Why Broccoli Is a Super-Healing Food
Super-Healing Foods: Page 10
You'll find it difficult to locate another single food source with as much naturally occurring health-promoting properties as broccoli. A single cup of steamed broccoli provides more than 200 percent of the RDA for vitamin C (more than oranges), nearly as much of vitamin K, and about half of the daily allowance for vitamin A, along with plentiful folate, fiber, sulfur, iron, B vitamins, and a whole host of other important nutrients. Calorie for calorie, broccoli contains about twice the amount of protein as steak -- and a lot more protective phytonutrients.
Broccoli's phytochemicals fight cancer by neutralizing carcinogens and accelerating their elimination from the body, in addition to inhibiting tumors caused by chemical carcinogens. Studies show evidence that these substances help prevent lung and esophageal cancers and may play a role in lowering the risk of other cancers, including gastrointestinal cancer.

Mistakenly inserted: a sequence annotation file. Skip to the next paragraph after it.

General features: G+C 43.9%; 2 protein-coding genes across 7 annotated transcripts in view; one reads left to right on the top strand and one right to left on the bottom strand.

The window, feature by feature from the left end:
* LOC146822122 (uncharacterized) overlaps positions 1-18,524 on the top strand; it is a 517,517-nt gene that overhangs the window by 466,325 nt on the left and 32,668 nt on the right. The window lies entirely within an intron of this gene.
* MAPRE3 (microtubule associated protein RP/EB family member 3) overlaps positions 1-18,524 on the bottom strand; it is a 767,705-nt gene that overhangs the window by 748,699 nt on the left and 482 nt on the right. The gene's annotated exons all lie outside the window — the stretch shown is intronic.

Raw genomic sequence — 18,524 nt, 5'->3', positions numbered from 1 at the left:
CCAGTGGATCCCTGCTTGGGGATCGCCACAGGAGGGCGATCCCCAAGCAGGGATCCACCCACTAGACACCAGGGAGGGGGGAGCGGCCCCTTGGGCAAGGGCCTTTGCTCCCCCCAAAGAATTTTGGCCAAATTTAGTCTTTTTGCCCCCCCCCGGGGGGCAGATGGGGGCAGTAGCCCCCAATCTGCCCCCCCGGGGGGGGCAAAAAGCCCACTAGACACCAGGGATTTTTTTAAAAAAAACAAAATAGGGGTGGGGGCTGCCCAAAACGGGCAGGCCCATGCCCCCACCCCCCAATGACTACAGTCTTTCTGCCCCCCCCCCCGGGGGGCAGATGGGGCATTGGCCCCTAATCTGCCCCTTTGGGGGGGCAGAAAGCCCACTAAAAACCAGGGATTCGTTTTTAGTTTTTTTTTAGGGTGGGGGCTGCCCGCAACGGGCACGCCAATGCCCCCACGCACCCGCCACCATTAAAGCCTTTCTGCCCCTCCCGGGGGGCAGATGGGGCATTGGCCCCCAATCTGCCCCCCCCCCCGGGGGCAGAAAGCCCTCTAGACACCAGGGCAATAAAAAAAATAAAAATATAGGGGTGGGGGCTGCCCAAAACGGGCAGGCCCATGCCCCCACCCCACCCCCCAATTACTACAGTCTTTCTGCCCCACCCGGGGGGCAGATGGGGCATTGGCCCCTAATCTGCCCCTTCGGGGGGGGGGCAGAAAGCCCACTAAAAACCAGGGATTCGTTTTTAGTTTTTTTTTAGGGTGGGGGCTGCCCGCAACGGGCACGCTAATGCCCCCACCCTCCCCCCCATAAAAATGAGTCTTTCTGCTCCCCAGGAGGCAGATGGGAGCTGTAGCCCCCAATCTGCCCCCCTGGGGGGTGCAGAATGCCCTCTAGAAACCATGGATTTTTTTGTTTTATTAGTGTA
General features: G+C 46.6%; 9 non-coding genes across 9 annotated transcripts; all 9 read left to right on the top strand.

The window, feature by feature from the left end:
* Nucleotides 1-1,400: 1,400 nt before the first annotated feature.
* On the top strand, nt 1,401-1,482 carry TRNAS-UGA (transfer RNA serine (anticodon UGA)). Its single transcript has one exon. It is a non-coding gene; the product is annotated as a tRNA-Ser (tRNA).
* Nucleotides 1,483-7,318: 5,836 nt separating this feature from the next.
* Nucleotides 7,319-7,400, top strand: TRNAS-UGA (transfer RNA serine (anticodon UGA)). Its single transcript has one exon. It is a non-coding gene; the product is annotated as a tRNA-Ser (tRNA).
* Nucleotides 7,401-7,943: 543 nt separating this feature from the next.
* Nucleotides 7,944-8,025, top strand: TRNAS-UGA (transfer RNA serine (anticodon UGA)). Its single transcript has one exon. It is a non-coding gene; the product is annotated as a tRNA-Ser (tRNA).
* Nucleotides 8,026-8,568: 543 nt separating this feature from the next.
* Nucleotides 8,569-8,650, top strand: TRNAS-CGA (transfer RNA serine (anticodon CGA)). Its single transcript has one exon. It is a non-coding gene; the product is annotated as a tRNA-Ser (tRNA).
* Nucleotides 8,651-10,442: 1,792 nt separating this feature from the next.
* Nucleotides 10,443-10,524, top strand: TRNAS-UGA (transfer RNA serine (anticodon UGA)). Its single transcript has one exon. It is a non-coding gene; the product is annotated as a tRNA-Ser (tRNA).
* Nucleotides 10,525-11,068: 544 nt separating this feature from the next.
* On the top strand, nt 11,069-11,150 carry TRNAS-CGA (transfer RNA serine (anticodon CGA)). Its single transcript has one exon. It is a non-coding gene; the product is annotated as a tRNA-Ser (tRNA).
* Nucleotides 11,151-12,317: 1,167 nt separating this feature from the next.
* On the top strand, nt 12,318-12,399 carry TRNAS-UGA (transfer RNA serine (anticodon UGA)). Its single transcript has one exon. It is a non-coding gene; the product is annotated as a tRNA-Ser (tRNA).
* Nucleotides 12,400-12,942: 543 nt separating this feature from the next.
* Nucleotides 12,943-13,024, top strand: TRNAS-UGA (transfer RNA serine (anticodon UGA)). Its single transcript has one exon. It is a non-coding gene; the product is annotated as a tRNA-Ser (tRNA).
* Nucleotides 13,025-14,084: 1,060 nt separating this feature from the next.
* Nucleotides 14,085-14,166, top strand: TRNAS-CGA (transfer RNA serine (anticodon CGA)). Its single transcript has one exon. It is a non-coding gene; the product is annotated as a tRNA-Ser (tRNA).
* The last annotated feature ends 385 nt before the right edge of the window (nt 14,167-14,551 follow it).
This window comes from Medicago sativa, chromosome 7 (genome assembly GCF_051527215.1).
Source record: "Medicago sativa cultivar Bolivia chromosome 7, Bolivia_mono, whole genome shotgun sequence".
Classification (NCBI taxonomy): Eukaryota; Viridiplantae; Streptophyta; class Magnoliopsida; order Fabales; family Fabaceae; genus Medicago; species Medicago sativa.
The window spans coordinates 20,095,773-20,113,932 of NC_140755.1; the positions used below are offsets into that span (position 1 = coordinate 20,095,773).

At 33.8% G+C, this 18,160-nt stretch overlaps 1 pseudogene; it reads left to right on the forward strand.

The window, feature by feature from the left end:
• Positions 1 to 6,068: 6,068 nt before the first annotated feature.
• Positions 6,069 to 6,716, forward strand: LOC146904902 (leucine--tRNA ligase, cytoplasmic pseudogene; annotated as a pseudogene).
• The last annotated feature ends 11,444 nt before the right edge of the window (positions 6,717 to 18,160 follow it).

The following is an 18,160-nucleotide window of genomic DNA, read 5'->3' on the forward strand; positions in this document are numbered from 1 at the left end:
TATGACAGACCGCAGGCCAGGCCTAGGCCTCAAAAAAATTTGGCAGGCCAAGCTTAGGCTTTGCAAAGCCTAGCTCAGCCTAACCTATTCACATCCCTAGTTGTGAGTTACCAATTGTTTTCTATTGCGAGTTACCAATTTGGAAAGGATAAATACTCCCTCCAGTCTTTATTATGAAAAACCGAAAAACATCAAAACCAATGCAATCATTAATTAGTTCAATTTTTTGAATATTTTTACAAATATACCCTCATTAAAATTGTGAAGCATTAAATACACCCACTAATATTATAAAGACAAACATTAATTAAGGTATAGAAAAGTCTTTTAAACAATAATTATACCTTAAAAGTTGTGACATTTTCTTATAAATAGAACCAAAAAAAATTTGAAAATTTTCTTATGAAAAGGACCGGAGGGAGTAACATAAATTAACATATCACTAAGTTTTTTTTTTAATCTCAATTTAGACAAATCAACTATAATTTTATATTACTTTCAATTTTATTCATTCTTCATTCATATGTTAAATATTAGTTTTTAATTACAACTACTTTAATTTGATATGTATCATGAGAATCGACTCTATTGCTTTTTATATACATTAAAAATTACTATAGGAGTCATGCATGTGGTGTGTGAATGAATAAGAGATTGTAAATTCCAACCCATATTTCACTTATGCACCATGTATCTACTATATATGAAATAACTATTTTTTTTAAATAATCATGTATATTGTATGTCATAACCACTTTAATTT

Phytonutrients called indoles found in broccoli help protect against prostate, gastric, skin, breast, and cervical cancers. Some research suggests that indoles also protect the structure of DNA and may reduce the risk of prostate cancer. Extensive studies have linked broccoli to a 20 percent reduction in heart disease risk. In Chinese medicine, broccoli is used to treat eye inflammation.
How much: If you can eat a little broccoli every day, your body will thank you for it. If you can't swing it, aim for eating it as regularly as possible. Like many other vegetables, broccoli provides fantastic nutrition both in its raw form and when it's properly cooked. Cooking reduces some of broccoli's anticancer components, but lightly steaming it will preserve most of the nutrients. Broccoli is available fresh year-round in most areas, but if you can't find it where you live, frozen broccoli is a good substitute.
- Steaming or cooking broccoli lightly releases the maximum amount of the antioxidant sulforaphane.